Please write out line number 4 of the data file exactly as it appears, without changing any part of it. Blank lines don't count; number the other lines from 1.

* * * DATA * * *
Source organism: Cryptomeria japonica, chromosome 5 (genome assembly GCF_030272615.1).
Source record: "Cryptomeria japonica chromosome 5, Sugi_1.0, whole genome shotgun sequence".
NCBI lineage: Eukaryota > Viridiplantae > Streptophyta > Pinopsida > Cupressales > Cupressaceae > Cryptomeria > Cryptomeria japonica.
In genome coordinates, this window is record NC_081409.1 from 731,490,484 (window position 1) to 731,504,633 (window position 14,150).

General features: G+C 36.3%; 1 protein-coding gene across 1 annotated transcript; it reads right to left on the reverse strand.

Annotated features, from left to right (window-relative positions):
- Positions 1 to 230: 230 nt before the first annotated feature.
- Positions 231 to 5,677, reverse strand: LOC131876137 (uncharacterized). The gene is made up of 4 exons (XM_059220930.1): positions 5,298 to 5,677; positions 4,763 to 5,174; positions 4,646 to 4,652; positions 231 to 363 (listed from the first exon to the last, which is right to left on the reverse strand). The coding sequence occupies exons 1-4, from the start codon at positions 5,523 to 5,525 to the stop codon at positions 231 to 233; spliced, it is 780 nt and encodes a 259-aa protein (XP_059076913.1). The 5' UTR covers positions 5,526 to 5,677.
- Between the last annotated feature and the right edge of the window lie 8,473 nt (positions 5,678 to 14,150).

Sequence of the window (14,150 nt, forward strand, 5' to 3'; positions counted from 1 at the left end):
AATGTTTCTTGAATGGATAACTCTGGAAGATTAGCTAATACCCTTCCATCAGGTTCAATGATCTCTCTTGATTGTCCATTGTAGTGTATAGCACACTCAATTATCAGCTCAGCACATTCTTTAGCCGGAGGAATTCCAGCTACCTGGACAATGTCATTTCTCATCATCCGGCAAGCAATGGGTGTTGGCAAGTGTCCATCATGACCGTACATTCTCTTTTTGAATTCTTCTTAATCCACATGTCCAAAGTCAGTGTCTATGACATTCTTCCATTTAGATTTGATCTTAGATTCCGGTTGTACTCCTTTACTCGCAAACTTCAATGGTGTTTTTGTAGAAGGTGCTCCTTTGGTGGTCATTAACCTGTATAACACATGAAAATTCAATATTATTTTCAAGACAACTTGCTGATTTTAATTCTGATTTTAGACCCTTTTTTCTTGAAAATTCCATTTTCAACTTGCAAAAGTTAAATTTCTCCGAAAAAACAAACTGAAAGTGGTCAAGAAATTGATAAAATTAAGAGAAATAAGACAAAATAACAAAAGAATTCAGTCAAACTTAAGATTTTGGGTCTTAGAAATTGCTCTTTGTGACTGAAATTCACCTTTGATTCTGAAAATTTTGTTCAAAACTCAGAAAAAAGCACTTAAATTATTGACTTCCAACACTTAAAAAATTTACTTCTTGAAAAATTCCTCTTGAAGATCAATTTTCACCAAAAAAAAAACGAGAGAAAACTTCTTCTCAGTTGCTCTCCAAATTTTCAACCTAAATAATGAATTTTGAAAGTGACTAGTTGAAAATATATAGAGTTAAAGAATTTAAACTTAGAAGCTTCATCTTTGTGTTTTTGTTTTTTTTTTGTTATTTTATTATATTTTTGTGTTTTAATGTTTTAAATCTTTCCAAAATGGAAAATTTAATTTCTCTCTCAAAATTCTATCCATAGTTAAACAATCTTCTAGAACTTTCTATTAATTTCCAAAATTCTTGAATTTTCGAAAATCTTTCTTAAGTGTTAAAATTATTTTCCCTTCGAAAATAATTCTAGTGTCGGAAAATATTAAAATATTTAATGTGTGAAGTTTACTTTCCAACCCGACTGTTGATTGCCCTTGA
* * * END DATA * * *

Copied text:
In genome coordinates, this window is record NC_081409.1 from 731,490,484 (window position 1) to 731,504,633 (window position 14,150).